If you’re new to cold showers, start off really hot, then end at the end very cold. Eventually shorten the duration of the hot showers, and increase the duration of cold. Eventually, you will be able to just go in 100% ice cold. Trust me, it feels a little painful (even now), but after the ice cold shower, you will feel massive amounts of energy. To me, an ice cold shower is better than taking a triple shot of espresso.
8. Start off the day with lifting heavy stuff
If you want more energy and motivation to move, start off the day in the morning by going to the gym and doing heavy deadlifts, squats, or dumbbell presses. Or just wake up, and do some intense pushups or yoga at home. When I start off the day with physical movement and exercise, I always get a huge rush of energy — energy which I can harness in a creative way (going out of my house to take photos, drive to a downtown area to shoot, or even make photos at home).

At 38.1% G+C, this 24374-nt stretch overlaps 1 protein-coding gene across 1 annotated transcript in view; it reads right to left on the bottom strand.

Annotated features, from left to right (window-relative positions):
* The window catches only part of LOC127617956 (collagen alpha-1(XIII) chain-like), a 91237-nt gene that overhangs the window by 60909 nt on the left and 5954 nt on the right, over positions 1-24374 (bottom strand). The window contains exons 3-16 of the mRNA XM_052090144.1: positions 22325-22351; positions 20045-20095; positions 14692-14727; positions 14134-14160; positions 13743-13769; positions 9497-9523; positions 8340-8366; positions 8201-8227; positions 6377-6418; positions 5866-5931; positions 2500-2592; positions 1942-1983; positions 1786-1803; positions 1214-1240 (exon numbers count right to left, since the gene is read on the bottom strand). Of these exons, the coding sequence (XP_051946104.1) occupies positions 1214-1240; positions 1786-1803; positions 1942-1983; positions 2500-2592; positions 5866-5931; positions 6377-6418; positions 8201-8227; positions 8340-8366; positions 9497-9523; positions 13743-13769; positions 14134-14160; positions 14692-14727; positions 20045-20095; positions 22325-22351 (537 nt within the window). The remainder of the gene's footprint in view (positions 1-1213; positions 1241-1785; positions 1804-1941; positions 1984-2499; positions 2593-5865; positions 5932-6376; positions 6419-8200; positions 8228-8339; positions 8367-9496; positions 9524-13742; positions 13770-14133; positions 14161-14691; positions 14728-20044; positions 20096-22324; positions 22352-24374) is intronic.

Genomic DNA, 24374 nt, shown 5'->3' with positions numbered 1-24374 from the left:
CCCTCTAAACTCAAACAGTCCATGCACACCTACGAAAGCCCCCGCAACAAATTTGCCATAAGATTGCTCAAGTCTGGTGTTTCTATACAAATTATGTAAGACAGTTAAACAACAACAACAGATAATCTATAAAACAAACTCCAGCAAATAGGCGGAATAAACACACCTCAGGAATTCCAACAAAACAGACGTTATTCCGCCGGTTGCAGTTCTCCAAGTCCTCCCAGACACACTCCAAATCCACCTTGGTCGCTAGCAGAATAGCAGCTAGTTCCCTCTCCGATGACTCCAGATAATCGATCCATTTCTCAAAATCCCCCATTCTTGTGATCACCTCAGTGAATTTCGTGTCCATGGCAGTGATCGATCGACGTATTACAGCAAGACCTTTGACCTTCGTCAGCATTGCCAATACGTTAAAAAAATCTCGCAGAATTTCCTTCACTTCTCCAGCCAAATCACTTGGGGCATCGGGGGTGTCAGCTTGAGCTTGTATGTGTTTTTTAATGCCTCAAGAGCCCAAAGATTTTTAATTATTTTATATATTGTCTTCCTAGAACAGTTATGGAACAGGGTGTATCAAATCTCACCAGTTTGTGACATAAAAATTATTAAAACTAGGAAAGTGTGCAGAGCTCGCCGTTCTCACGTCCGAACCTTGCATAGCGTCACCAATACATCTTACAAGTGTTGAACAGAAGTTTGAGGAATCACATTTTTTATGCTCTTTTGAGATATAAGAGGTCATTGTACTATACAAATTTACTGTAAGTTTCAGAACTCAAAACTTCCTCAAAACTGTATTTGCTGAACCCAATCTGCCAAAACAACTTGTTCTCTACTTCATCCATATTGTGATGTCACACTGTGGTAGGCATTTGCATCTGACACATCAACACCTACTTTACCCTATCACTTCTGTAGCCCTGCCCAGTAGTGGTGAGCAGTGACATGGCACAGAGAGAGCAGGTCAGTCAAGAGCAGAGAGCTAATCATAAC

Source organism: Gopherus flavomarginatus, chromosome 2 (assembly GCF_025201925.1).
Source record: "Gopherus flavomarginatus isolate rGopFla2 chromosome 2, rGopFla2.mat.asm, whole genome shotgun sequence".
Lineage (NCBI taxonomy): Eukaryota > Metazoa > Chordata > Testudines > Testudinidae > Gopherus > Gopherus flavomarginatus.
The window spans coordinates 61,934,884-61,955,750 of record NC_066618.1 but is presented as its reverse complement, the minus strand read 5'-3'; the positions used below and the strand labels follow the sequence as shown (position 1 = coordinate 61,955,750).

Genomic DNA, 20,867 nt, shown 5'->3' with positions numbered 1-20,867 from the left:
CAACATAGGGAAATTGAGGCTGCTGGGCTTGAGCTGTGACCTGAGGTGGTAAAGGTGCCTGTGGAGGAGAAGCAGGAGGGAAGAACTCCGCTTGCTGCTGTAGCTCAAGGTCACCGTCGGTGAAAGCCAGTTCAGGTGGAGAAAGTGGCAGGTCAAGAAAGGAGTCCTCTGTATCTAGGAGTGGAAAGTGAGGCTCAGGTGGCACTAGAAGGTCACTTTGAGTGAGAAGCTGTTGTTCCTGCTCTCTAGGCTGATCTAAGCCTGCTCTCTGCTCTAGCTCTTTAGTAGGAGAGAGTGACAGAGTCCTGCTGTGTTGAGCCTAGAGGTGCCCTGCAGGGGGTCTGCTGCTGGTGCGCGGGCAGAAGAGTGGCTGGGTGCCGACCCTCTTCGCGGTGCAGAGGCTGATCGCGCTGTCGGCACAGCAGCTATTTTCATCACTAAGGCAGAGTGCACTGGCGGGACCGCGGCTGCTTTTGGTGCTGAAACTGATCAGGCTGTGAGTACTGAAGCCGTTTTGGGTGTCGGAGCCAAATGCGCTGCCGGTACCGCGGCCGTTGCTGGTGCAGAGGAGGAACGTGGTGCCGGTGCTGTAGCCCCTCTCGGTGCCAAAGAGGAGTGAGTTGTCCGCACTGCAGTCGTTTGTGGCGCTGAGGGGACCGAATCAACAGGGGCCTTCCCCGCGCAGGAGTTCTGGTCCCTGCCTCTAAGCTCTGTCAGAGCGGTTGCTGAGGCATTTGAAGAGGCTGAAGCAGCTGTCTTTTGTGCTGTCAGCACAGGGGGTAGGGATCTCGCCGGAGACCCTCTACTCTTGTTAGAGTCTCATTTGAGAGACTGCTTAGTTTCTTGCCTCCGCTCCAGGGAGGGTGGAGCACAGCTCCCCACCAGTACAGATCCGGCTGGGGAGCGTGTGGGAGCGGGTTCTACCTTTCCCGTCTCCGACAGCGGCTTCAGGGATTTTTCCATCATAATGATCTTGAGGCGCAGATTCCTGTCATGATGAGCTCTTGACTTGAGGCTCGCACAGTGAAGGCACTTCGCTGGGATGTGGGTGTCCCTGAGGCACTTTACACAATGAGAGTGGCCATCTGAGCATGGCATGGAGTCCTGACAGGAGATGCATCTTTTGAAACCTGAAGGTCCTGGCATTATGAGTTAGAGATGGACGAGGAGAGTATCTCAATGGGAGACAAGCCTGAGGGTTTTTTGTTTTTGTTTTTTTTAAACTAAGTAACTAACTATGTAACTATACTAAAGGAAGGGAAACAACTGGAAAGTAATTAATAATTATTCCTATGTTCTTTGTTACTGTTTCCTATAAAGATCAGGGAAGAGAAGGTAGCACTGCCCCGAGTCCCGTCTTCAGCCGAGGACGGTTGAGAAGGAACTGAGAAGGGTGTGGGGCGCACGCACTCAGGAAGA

9. Simplify your creative process
Reduce as much friction which gets in the way of your creative output.
For example, stick with one camera, one lens, to avoid “paralysis by analysis” in photography. I know for myself in the past, having too many cameras, lenses, and equipment made me not want to take photos at all, because I was worried I wouldn’t have the “optimal” camera for the task at hand. Now, I just stick with RICOH GR II and even though it’s not the best camera for all situations, I just make do.
If your passion is writing, use the simplest writing tool possible. Write on your phone, tablet, or laptop. Use a simple tool like IA WRITER. Or just go old school: write with a pen and pad. I recommend starting off focusing on production of words, sentences, and paragraphs in a “stream of consciousness” flow, rather than worrying about making every word and sentence perfect.